Rorty was often labeled a "neo-pragmatist." I think the Cosmic Schmuck Principle fits into the pragmatist (accused as "anti-philosophy" by some) project snugly.
When I read online about criticism of people between 18-30 who are thought of as "Hipsters," I get a vague whiff that their critics think the Hipsters have too much knowingness, or are Cosmic Schmucks. But because I'm still not sure what truly constitutes Hipster-hood, I will neither defend Hipsters nor join in the scorn. But above all, I don't want to play in the formulation near the top of this article ("An X appears to have done something lousy..."), as it's NEVER fair or just to do so. Moving on...
Sir Isaiah Berlin wrote in 1953 a famous essay on types of intellectuals, "The Hedgehog and The Fox: An Essay on Tolstoy's View of History," and he drew upon the ancient Greek poet Archilochus, who wrote that the fox knows many things, but the hedgehog knows one big thing. In Daniel Kahneman's recent - astonishingly erudite, endlessly worthsomewhiles - book, Thinking, Fast and Slow, he expounds on the Hedgehogs in our midst, the "experts" and (worse, to my eyes) the "pundits."
Kahneman, a psychologist who won the Nobel Prize for Economics (a fascinating story in itself), is the go-to guy for insight into our own biases, and how to stop acting like a sucker or Schmuck...even though it appears we're wired to fall into schmuckiness (not the word Kahneman uses!) by evolution.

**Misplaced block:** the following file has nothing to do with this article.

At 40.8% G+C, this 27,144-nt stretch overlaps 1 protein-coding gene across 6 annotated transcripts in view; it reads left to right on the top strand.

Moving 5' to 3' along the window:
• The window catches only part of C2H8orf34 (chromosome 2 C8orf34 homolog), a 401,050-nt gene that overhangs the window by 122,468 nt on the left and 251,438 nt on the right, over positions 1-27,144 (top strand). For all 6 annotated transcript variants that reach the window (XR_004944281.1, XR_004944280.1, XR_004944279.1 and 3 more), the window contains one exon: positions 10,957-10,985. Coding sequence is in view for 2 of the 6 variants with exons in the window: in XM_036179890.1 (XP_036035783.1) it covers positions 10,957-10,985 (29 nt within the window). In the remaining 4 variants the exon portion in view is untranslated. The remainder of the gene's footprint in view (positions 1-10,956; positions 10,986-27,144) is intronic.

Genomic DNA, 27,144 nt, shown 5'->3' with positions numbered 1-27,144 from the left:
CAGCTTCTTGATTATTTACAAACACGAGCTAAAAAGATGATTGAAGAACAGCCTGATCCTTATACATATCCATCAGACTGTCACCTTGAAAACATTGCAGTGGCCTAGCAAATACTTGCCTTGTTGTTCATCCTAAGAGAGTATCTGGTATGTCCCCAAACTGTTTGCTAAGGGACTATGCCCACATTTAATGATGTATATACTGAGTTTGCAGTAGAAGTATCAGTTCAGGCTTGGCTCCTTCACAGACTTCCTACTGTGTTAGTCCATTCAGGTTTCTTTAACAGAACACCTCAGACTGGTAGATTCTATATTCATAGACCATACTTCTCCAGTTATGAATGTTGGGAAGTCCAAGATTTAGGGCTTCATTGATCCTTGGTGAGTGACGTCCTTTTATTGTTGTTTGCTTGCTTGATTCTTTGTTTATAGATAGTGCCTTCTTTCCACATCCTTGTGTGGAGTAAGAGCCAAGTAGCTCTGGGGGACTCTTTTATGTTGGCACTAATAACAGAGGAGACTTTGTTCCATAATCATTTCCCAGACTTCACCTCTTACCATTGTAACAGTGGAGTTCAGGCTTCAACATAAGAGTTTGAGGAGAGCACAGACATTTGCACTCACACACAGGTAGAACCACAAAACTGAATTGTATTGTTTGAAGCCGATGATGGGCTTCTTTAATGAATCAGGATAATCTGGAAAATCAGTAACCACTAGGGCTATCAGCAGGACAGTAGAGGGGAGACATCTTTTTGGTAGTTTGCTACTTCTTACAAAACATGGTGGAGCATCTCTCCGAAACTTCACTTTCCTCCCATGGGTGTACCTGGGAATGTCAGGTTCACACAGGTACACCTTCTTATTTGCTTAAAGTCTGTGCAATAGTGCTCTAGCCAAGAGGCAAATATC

"As Nassim Taleb pointed out in The Black Swan, our tendency to construct and believe coherent narratives of the past makes it difficult for us to accept the limits of our forecasting ability. Everything makes sense in hindsight, a fact that financial pundits exploit every evening, as they offer convincing accounts of the day's events. And we cannot suppress the powerful intuition that what makes sense in hindsight today was predictable yesterday. The illusion that we understand the past fosters overconfidence in our ability to predict the future." - p.218
Kahneman illustrates the role of chance in 20th century history: in very minute sections of time, the fertilized eggs that went on to become Mao, Hitler and Stalin had around a 50/50 chance of becoming females. And around 47 million people were murdered because of this chance. (My estimates, based on a few moments rustling around in some history books; Kahneman does not come up with a number in the text.)